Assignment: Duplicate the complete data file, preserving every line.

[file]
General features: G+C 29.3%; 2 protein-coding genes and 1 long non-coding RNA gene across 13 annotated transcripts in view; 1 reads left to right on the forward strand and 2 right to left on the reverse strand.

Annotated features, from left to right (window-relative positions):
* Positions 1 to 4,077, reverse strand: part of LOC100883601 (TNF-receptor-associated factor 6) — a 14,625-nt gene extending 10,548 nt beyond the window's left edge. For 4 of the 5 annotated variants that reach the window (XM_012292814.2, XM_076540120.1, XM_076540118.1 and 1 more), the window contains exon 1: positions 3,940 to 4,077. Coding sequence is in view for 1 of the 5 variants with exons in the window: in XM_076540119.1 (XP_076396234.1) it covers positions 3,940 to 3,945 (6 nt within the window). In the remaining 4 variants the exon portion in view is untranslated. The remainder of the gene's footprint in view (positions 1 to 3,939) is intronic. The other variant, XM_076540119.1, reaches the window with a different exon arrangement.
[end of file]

General features: G+C 29.3%; 2 protein-coding genes and 1 long non-coding RNA gene across 13 annotated transcripts in view; 1 reads left to right on the forward strand and 2 right to left on the reverse strand.

Annotated features, from left to right (window-relative positions):
* Positions 1 to 4,077, reverse strand: part of LOC100883601 (TNF-receptor-associated factor 6) — a 14,625-nt gene extending 10,548 nt beyond the window's left edge. For 4 of the 5 annotated variants that reach the window (XM_012292814.2, XM_076540120.1, XM_076540118.1 and 1 more), the window contains exon 1: positions 3,940 to 4,077. Coding sequence is in view for 1 of the 5 variants with exons in the window: in XM_076540119.1 (XP_076396234.1) it covers positions 3,940 to 3,945 (6 nt within the window). In the remaining 4 variants the exon portion in view is untranslated. The remainder of the gene's footprint in view (positions 1 to 3,939) is intronic. The other variant, XM_076540119.1, reaches the window with a different exon arrangement.